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Community Train CRP collaborate with former zookeeper on unusual exhibition

Next month, FUSEBOX in Kingston will premiere a new art exhibition that turns the topic of poo into a fantastic, family-friendly natural history experience for all.

Community Train CRP are encouraging passengers to visit The Origin of the Faeces: Poo from the Zoo, a unique showcase curated by Tracey Lee, a former senior zookeeper who worked for more than 30 years at London Zoo. With a background in art, Tracey’s unique collection and unusual artistic journey began by accident in 2001 when the conservation zoo’s elephants, which she had cared for everyday for the past 12 years, moved to Whipsnade Zoo. As she was cleaning out the elephant house for the final time, she found herself inexplicably captivated by the last solitary ball of dung.

But rather than discard it, she dried it and kept it. Since then, Tracey has collected and preserved animal dung from more than 100 different species – many of which are threatened in the wild and part of important global breeding programmes designed to protect the species future.

Now, for the first time, Tracey is inviting visitors of all ages to explore the weird and wonderful world of animal poo, while challenging societal norms and sparking conversations about nature and conservation.

The Origin of the Faeces: Poo from the Zoo is a collaboration between Tracey, Kingston-based not-for-profit The Community Brain, and arts charity Creative Youth. It will also be the first major exhibition to premiere at FUSEBOX, South West London’s newest dedicated multi-arts venue.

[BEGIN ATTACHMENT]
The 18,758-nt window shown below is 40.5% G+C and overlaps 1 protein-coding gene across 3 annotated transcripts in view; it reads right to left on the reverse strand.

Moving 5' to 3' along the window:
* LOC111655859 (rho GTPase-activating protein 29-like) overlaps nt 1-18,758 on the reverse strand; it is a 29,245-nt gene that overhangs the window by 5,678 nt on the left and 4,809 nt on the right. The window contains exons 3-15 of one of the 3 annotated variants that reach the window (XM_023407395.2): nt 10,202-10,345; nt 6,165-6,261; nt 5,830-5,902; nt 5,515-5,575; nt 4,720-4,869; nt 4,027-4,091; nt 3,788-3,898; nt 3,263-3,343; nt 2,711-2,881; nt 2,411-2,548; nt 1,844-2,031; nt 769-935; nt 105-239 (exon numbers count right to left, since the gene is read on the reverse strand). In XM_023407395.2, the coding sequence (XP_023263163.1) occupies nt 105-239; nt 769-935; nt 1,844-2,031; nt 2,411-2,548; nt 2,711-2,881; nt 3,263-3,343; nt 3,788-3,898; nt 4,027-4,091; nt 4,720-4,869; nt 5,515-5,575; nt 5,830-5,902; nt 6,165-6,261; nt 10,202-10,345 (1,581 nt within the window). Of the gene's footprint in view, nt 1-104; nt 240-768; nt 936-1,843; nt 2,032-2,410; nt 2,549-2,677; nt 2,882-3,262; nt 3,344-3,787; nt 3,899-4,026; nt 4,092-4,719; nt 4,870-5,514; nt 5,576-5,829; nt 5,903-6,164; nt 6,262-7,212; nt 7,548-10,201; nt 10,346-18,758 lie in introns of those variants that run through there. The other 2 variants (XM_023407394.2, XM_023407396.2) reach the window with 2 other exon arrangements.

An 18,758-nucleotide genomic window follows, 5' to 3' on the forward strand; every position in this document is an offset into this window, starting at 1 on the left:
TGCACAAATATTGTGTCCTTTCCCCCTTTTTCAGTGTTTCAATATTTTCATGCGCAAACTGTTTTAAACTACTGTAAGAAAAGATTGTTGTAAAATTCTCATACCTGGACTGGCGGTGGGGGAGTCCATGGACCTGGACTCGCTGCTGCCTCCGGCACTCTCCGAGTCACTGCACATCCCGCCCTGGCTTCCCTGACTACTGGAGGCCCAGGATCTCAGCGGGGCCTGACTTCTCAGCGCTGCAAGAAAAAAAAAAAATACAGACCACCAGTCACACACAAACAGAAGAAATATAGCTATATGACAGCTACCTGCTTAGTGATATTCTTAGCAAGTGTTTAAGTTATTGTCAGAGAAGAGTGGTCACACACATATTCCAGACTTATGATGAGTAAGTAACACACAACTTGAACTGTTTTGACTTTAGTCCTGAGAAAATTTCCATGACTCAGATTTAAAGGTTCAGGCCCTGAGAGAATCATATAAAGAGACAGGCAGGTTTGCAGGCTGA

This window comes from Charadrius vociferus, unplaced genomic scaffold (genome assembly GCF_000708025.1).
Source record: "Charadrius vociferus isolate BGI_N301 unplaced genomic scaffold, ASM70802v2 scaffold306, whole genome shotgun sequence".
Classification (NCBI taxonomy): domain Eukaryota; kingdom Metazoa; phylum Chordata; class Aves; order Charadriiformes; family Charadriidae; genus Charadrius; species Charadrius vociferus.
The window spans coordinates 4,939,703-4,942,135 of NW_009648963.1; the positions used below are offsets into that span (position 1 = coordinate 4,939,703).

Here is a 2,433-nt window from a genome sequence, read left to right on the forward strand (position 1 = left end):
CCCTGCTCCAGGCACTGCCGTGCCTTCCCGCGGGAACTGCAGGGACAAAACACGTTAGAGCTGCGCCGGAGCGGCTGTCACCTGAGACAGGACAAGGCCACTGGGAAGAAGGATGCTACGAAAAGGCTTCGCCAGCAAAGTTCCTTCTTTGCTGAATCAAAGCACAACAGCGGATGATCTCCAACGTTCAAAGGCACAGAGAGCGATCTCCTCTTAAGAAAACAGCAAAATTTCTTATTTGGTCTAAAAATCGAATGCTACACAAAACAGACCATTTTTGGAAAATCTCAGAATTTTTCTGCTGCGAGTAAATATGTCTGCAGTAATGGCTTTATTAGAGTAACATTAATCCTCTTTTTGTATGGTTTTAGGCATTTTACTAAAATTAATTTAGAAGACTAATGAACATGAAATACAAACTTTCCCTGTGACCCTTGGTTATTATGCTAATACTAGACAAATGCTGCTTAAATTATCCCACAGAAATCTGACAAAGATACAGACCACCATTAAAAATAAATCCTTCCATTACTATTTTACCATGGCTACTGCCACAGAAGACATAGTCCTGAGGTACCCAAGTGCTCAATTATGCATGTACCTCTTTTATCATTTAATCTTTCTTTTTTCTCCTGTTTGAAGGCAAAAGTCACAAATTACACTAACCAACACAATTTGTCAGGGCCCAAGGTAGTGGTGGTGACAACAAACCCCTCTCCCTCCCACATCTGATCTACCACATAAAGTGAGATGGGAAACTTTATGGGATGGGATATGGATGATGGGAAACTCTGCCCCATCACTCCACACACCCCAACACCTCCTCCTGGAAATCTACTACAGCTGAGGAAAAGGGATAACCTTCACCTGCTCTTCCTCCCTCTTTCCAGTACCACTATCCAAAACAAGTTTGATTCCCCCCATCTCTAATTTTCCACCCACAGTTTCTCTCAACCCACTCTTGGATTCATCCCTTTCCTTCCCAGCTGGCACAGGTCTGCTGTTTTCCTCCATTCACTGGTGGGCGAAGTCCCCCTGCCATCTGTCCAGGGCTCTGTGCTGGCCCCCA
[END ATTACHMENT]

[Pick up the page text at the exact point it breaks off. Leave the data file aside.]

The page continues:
Robin Hutchinson MBE, Director and founder of The Community Brain and Creative Youth, said: “When we first heard about Tracey’s collection and her amazing story, we just knew it had to be shared with more people. This is a brilliant exhibition because it gives visitors permission to talk about poo – and that’s something that appeals to people of all ages.

“I’m especially keen to use Tracey’s amazing exhibition to connect young people to the real plight of the natural world. The reality for many children today is that they can be more familiar with fictional Pokémon creatures than they are with many of the real-life species represented in Tracey’s collection. Getting up close to the creature’s poo is a fun way to help enable this.”

Artist and former zookeeper Tracey Lee said: “I’ve been collecting and preserving animal poo for the last 22 years and in all that time it’s been in my home where it’s only ever been seen by a handful of people and never in its entirety.

“This exhibition isn’t just about poo – it’s about capturing the essence of these magnificent animals in a way that’s both educational and eye-opening. It’s a celebration of nature’s diversity, while also a sobering reminder of the environmental challenges we face.”

The free exhibition is running from 7-28 October, Mon-Sat 11am-6pm, at FUSEBOX, Kingston Riverside.

Find more details and book to see the exhibition here.